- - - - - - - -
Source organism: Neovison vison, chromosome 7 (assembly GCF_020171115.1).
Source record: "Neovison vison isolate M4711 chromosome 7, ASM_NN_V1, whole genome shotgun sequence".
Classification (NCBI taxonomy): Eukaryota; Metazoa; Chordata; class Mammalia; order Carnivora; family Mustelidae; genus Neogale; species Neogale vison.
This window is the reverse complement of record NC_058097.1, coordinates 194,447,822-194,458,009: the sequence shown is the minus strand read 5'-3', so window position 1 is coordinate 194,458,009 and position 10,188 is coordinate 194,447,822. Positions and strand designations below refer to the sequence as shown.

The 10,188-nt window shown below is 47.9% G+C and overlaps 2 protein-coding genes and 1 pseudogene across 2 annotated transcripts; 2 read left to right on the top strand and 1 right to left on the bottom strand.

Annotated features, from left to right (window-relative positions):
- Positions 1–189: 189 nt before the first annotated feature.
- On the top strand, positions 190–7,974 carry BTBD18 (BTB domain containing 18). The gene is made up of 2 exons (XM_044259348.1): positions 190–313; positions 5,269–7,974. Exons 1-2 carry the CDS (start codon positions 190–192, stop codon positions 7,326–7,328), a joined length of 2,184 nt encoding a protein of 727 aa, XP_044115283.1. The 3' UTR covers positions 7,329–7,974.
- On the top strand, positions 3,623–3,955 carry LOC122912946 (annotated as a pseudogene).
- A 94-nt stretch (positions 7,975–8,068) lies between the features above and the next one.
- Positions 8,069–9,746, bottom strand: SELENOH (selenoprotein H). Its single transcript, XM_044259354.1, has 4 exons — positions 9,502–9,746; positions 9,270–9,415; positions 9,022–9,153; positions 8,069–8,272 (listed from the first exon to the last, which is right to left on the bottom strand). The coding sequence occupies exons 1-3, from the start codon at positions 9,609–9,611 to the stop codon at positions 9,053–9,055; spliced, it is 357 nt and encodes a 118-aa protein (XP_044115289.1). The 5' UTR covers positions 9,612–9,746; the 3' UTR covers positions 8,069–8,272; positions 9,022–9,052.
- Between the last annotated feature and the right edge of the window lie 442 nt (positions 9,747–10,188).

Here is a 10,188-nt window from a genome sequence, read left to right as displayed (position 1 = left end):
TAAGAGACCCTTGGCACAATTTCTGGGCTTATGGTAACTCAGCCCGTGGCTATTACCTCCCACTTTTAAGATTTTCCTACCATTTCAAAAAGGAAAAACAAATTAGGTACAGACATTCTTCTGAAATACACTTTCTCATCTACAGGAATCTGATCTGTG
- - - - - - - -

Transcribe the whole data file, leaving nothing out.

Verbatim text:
Source organism: Neovison vison, chromosome 7 (assembly GCF_020171115.1).
Source record: "Neovison vison isolate M4711 chromosome 7, ASM_NN_V1, whole genome shotgun sequence".
Classification (NCBI taxonomy): Eukaryota; Metazoa; Chordata; class Mammalia; order Carnivora; family Mustelidae; genus Neogale; species Neogale vison.
This window is the reverse complement of record NC_058097.1, coordinates 194,447,822-194,458,009: the sequence shown is the minus strand read 5'-3', so window position 1 is coordinate 194,458,009 and position 10,188 is coordinate 194,447,822. Positions and strand designations below refer to the sequence as shown.

The 10,188-nt window shown below is 47.9% G+C and overlaps 2 protein-coding genes and 1 pseudogene across 2 annotated transcripts; 2 read left to right on the top strand and 1 right to left on the bottom strand.

Annotated features, from left to right (window-relative positions):
- Positions 1–189: 189 nt before the first annotated feature.
- On the top strand, positions 190–7,974 carry BTBD18 (BTB domain containing 18). The gene is made up of 2 exons (XM_044259348.1): positions 190–313; positions 5,269–7,974. Exons 1-2 carry the CDS (start codon positions 190–192, stop codon positions 7,326–7,328), a joined length of 2,184 nt encoding a protein of 727 aa, XP_044115283.1. The 3' UTR covers positions 7,329–7,974.
- On the top strand, positions 3,623–3,955 carry LOC122912946 (annotated as a pseudogene).
- A 94-nt stretch (positions 7,975–8,068) lies between the features above and the next one.
- Positions 8,069–9,746, bottom strand: SELENOH (selenoprotein H). Its single transcript, XM_044259354.1, has 4 exons — positions 9,502–9,746; positions 9,270–9,415; positions 9,022–9,153; positions 8,069–8,272 (listed from the first exon to the last, which is right to left on the bottom strand). The coding sequence occupies exons 1-3, from the start codon at positions 9,609–9,611 to the stop codon at positions 9,053–9,055; spliced, it is 357 nt and encodes a 118-aa protein (XP_044115289.1). The 5' UTR covers positions 9,612–9,746; the 3' UTR covers positions 8,069–8,272; positions 9,022–9,052.
- Between the last annotated feature and the right edge of the window lie 442 nt (positions 9,747–10,188).

Here is a 10,188-nt window from a genome sequence, read left to right as displayed (position 1 = left end):
TAAGAGACCCTTGGCACAATTTCTGGGCTTATGGTAACTCAGCCCGTGGCTATTACCTCCCACTTTTAAGATTTTCCTACCATTTCAAAAAGGAAAAACAAATTAGGTACAGACATTCTTCTGAAATACACTTTCTCATCTACAGGAATCTGATCTGTG